It appears borrowers don’t believe the hype: Despite the debt-ceiling drama and dire pundit predictions of national default and skyrocketing interest rates, the Mortgage Bankers Association reported Wednesday that mortgage applications decreased a seasonally adjusted 5 percent last week compared to the week before, with the refinance portion of those applications declining from 70.1 percent to 69.6 percent.
Bryan Smith of Quality Financial Solutions in Commack says the local refinance scene is similarly stale. He says he expects that the debt ceiling will be raised and the crisis will be averted. But if the talks were to fail and the United States were to default on its debts, Smith says we could expect bond yields to rise -- and interest rates to follow. Even in that case, he says the rates “shouldn’t skyrocket overnight, but can go up continually.”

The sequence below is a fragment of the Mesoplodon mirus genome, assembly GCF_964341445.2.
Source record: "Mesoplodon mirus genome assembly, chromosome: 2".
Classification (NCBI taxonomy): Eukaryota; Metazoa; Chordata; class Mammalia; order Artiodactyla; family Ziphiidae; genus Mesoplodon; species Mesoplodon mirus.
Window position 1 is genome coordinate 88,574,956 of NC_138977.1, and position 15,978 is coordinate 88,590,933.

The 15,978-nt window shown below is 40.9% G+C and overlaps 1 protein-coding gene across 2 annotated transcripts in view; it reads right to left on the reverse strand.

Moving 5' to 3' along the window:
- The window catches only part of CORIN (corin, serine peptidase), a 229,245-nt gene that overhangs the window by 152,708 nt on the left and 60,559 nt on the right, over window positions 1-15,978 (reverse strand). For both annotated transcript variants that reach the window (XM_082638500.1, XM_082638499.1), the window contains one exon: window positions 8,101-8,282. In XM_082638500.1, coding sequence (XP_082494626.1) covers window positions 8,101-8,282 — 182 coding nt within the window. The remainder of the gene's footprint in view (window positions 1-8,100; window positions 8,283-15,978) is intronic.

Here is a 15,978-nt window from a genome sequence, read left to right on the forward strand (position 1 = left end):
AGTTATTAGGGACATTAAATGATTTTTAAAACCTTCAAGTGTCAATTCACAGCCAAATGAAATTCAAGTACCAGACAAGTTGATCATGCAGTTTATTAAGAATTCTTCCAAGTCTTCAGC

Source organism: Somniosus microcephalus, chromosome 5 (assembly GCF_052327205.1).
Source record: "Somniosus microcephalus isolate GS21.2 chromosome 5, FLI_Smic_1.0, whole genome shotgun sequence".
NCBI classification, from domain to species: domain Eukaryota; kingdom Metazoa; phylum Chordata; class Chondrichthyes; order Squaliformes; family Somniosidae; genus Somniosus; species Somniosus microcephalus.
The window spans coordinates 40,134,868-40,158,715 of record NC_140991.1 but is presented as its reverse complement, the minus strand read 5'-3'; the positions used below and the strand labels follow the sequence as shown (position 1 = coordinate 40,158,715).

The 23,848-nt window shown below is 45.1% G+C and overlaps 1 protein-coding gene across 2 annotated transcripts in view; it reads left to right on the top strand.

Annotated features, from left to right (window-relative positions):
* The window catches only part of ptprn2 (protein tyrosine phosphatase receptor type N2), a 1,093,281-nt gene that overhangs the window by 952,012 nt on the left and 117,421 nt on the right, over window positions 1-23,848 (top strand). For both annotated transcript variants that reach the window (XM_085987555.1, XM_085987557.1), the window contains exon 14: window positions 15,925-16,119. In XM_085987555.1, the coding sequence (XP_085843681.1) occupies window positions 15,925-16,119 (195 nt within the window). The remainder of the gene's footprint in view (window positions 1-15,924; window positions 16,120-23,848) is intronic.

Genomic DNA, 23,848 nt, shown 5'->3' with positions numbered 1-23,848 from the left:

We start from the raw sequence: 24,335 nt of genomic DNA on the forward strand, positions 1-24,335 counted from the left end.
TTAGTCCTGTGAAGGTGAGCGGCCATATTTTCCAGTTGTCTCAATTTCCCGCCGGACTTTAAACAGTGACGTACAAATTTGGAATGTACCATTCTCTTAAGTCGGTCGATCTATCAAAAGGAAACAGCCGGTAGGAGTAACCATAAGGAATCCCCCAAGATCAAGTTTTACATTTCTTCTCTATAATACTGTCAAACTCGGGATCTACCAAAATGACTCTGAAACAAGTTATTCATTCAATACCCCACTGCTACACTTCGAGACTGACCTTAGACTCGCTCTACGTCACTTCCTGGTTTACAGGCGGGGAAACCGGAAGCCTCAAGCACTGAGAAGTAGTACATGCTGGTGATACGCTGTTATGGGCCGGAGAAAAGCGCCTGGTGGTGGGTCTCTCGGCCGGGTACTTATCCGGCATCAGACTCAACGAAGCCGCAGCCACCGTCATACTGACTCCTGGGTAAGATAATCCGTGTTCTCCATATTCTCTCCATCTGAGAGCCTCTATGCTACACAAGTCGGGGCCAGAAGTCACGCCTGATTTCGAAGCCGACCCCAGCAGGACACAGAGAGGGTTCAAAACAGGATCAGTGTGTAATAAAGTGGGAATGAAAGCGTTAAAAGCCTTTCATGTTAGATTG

Still, if you were planning to get a mortgage in the near future, it’s not a bad idea to lock in a rate while they’re still low since the debt ceiling issue is unprecedented and unpredictable
For now, there’s nothing dramatic happening with interest rates: The average rate for a 30-year fixed-rate mortgage crept upward, from 4.52 percent last week to 4.55 percent with an average 0.8 point today, while the 15-year rate showed no change at all, remaining at 3.66 percent with an average 0.7 point, Freddie Mac reported today.